edit properly in CONTRIBUTETODOCS.md
(located in docs/
).
This reference manual still lacks of a stepbystep tutorial as well as illustrating examples. Feel free to contribute! .
#2. Language reference
#2.1. Structure of a TouIST file
<touistfile> ::= <affect> <touistfile>
 <formula> <touistfile>
 EOF
A TouIST file is a whitespaceseparated^{2} list of affectations
and formulas. Affectations are global and can be interlaced with formulas
as long as they are not nested in formulas (for local variables, you can
use let
, see 2.2.3). Comments begin
with the ";;
" sequence. Two backslashes (\\
) in a formula will
produce a new line in the latex view.
The whitespaceseparated list of formulas is actually going to be
converted to a conjunction; it avoids many intermediate .
and
.
Warning: each formula in this list is going to be put into
parenthesis:
a or b
c => a
will be translated to
(a and b) and (c => a)
#2.2. Variables
First, we describe what a variable is. Then, we detail how to affect variables (with global or local affectations).
#2.2.1. Syntax of a variable
<expr> ::= <int><float><prop><bool><set>
<var> ::= "$" TERM < simplevar
 "$" TERM "(" <commalist(<expr>)> ")" < tuplevar
 Simple variable (“simplevar”)
 A simple variable is of the form
$my_var
. In a formula, a simple variable is always expected to be a proposition. In an expression, a simple variable can contain an integer, a floatingpoint, a proposition, a boolean or a set.  Tuple variable (can be seen as a predicate)
 A tuple variable is a simple variable followed by a commaseparated list of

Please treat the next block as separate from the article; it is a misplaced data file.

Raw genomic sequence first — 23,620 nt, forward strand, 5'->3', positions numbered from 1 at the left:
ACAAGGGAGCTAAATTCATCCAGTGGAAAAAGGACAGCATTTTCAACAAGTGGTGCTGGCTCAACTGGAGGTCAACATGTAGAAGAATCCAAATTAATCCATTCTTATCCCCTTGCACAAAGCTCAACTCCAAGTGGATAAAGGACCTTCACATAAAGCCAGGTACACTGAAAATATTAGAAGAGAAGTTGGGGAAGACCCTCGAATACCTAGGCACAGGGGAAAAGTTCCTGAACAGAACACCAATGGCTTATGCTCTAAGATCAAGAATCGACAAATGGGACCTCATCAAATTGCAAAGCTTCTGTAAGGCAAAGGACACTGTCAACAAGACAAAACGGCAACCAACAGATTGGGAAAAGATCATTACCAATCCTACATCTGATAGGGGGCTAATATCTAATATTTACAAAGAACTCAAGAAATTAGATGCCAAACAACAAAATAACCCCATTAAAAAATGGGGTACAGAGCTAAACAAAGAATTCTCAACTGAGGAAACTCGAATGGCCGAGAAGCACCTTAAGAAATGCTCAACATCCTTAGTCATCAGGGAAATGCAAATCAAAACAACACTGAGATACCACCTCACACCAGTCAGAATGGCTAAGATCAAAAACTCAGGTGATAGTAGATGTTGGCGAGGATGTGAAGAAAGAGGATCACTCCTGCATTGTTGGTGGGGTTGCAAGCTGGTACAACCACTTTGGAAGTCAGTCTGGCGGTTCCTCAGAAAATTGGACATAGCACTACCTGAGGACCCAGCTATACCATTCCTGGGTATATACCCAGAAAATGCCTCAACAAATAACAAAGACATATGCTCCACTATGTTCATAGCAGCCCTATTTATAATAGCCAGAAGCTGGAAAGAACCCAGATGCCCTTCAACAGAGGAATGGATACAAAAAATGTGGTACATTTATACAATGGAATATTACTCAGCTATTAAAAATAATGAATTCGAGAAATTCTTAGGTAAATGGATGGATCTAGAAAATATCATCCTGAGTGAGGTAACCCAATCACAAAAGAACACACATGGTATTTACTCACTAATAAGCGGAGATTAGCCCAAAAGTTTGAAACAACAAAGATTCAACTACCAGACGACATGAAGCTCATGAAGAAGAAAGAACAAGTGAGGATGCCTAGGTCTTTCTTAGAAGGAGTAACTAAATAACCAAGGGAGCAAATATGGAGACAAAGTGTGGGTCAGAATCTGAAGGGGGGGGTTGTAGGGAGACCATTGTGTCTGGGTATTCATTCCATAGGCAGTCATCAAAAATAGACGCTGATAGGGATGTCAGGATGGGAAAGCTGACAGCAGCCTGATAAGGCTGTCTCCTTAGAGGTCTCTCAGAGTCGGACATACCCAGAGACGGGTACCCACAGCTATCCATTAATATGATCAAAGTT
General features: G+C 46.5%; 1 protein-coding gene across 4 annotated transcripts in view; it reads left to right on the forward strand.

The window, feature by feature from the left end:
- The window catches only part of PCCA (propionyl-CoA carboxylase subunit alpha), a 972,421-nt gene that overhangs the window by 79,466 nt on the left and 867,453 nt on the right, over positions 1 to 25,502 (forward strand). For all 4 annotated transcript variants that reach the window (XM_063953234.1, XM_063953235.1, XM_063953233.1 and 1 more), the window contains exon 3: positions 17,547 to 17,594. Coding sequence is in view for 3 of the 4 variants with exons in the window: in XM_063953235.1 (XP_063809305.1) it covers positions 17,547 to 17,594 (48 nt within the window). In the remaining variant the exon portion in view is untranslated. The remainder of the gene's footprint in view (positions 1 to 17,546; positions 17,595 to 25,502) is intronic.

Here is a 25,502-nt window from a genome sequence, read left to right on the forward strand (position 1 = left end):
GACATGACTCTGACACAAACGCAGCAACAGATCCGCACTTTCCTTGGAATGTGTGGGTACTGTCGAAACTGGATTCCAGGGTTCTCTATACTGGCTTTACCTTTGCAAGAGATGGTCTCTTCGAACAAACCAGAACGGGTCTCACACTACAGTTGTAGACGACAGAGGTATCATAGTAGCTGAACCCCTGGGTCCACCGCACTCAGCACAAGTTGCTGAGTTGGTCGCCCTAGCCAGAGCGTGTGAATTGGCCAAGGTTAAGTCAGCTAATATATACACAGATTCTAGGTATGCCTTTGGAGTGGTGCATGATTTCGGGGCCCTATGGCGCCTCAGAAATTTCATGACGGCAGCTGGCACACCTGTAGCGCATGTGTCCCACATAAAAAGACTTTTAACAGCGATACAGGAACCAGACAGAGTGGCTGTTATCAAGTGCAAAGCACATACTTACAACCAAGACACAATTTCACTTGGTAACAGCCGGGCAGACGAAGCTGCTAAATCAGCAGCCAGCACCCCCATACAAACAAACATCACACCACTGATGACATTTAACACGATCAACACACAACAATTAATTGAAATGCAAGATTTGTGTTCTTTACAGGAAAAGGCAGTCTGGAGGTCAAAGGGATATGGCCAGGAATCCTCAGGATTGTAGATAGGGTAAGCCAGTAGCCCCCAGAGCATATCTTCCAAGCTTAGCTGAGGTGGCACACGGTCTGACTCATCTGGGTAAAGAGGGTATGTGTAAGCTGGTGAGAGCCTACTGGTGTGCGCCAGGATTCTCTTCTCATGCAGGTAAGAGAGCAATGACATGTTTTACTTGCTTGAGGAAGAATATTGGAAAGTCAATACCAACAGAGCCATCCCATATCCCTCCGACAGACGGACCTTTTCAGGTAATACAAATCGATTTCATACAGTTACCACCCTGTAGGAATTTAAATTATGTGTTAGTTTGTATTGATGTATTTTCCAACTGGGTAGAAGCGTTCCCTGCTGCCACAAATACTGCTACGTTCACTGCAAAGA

indexes in braces, e.g.,
$var($i,a,4)
. The leading variable ($var
) must always contain a proposition. The nested indexes (e.g.,$i
) can be integers, floats, propositions or booleans.  A tuple variable will always be expanded to a proposition. For example, if
$var=p
and$i=q
, then it will expand top(q,a,4)
 Tuple variables are not (yet) compatible with the setbuilder construct (in 2.6.3). If one of the indexes is a set, the set will stay asis.
Here are some examples of variables:
Simplevar  Tuplevar 

$N  $place($number) 
$time  $action($i,$j) 
$SIZE  
$is_over  
#2.2.2. Global affectation
We call “global variables” any variable that is affected in the toplevel formula (meaning that global variables cannot be nested in other formulas) using the following affectation syntax:
<affect> ::= <var> "=" (<expr>) < global affectation
<expr> ::= <int><float><prop><bool><set>
Global variables apply for the whole code, even if the affectation is located before it is first used. This is because all global affectations are evaluated before any formula.